Yesterday Google announced another big round of “search quality highlights,” i.e., changes to the algorithm that serves up your search results. These lists – which Google has been publishing on the Inside Search blog since December 2011, supposedly in an effort to “push the envelope when it comes to transparency” – have just gotten more unwieldy and impenetrable over the last several months. The first list included 10 “algorithmic and visible feature changes.” Yesterday’s announcement listed 50 changes.
That’s too many updates for this little soldier, and I tweeted so:
Apparently I’m not the only one who finds these lists semi-unreadable:
According to Google, “we make roughly 500 improvements in a given year,” and it would seem that almost all of them have a cutesy codename. Well folks, I combed through all [insert big number] of the codenames that Google has shared since it started including them in announcements in January. And here are my top 10 Google update codenames – the silliest, most ridiculous and/or awesome-sounding names, regardless of the content of the actual update.
Here’s the story of Porky Pig straight from Pandu Nayak at Google:
Our old question-answering feature in search was codenamed “DAFFIE,” which stood for the “Database of All Fact Fiction Information and Exaggeration.” In 2010 the team did a complete overhaul of the system and released a new short answers feature. Amit Singhal, thinking of Daffy Duck, decided to codename the new system “Porky Pig”, because Porky Pig was trying to kill Daffy Duck. The team laughed thinking that Amit was just confused (everyone knows Elmer Fudd is the hunter). But, it turns out Amit was right, as he often is. In 1937 in the original cartoon to feature Daffy Duck, Porky Pig was in fact hunting Daffy.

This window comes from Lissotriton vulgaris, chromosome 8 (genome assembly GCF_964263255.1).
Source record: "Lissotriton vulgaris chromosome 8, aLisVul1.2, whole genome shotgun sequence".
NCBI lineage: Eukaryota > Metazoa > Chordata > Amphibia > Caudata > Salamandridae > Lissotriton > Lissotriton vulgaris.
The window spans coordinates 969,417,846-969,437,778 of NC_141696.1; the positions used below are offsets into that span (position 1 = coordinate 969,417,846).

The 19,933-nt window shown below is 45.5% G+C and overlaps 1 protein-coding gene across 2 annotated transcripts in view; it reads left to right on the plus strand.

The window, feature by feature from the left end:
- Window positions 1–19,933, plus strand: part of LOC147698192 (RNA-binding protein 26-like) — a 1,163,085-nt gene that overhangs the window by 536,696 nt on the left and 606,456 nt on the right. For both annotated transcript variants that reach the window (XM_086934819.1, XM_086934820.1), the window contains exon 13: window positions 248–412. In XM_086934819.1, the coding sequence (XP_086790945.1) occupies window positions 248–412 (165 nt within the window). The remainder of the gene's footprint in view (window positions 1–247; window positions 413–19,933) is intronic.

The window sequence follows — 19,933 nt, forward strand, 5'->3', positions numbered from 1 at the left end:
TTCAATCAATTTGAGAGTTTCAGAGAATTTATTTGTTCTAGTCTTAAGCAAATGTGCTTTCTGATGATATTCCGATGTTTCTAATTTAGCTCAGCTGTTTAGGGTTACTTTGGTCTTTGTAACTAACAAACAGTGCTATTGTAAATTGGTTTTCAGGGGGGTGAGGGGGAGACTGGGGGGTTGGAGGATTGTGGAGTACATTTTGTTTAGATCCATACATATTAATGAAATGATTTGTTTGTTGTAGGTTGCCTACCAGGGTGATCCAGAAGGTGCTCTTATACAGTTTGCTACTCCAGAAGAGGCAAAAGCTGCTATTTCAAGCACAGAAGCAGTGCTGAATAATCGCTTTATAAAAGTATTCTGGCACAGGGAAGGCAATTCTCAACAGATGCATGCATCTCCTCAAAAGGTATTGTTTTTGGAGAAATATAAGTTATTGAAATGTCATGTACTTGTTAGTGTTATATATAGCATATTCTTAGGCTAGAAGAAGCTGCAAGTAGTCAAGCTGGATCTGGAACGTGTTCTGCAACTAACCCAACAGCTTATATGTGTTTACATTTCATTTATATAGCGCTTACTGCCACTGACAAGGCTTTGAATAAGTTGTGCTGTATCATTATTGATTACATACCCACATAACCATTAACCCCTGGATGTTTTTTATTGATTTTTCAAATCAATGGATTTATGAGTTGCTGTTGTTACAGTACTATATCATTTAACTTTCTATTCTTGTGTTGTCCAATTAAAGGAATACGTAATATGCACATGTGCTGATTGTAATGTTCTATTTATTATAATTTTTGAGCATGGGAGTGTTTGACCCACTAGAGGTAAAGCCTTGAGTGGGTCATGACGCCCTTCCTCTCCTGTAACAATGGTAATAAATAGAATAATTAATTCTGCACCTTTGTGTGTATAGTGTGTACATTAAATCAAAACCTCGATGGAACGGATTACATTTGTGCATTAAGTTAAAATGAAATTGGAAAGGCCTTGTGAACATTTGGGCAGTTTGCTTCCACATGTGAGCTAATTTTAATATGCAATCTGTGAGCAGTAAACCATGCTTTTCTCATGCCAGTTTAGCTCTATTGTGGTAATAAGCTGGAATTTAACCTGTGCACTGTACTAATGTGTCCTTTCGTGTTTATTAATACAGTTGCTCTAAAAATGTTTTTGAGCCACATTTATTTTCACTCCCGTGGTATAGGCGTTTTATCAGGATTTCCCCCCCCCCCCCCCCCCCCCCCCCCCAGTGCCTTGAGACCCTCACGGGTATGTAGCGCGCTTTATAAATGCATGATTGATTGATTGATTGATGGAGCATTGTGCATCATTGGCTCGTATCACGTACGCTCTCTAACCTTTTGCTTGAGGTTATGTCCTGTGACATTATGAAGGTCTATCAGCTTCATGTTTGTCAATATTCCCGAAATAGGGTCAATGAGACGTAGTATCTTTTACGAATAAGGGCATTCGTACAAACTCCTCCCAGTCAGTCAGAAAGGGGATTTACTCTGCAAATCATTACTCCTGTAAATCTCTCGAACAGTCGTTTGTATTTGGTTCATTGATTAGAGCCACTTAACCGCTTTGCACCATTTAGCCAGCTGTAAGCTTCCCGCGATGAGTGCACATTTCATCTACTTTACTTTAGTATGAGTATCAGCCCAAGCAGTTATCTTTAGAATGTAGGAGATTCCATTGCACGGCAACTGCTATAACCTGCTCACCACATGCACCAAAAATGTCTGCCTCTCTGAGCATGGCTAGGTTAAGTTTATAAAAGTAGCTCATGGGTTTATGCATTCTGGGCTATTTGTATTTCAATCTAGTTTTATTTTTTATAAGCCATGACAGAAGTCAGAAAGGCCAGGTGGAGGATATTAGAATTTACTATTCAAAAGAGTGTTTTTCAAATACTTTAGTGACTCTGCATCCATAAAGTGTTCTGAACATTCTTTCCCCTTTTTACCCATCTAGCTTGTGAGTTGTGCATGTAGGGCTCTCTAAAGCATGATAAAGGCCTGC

In my neck of the woods, Old Possum is that feller with the long beard drinking Cutty Sark at the bar all afternoon. In Mountain View, Old Possum, inexplicably, signifies faster mobile browsing.
Those jerks stole my bowling name. IceMan5 refers not to my magical ability to get an 8 in every frame, but to improvements to results for navigational queries.
Sweet November is a cheesy romance that was nominated for Worst Remake or Sequel, Worst Actor and Worst Actress at the 2001 Golden Raspberry Awards. Sweat November is probably a) the porn version and b) a better movie. It’s also the strange codename for a change in how Hebrew synonyms are handled.
“Space is cool!” – some super-geek at Google. Why they thought “some improvements to simplify our codebase for Images Universal and to better utilize improvements in our general web ranking to also provide better image results” was a cool enough update to be named after a supermassive black hole at the rotational center of the Milky Way is anyone’s guess. Probably none of their updates are that awesome, so they picked one at random. Or that super-geek was trying to find an image of the Galactic Center to put on his desktop background and none of them blew his mind enough.
I really wish this updated turned Google into a Magic 8 Ball – one of those cool-kid toys I always lusted after and never had, like a trampoline – providing quick answers to questions like “What should I eat for dinner?” and “Am I going to get that promotion?” Instead, the Psychic Search update automatically disables Google Instant if your Internet connection is too slow. Pretty lame psychic if you ask me – she’d never be invited into the Psychic Friends Network.
You can try to guess the purpose of an update based on its codename. But you’ll fail. Smoothieking improved the organization of search results in Korea. I imagine that when further improvements are made, Korea will upgrade to Jamba Juice.
In the movie Final Destination, a group of teens narrowly escape death by horrific plane crash only to be hunted down one by one by Death himself. Because you can’t cheat death!
With this update, I can only assume that Google’s world domination plan has entered a sinister Phase 2. But ostensibly, this ominous codename refers to a bug fix that improved News Universal results.
I can’t choose! These are all guys I spent quality time with in ‘Nam.
The only codename on this list to achieve legendary status and actually get used in conversation by SEOs, the notorious Panda update was an attempt to keep low-quality, content-farm sites out of the search results, causing spammy marketers everywhere to break out in a sweat at the thought of these harmless peaceful creatures, who are so innocent they can’t even mate at a high enough rate to stay viable as a species.
The below infographic from Search Engine Land shows the effects of Panda after a year of being in effect.
Elisa Gabbert is WordStream’s Director of Content and SEO. Likes include wine, karaoke, poker, ping-pong, perfume, and poetry.
See other posts by Elisa Gabbert
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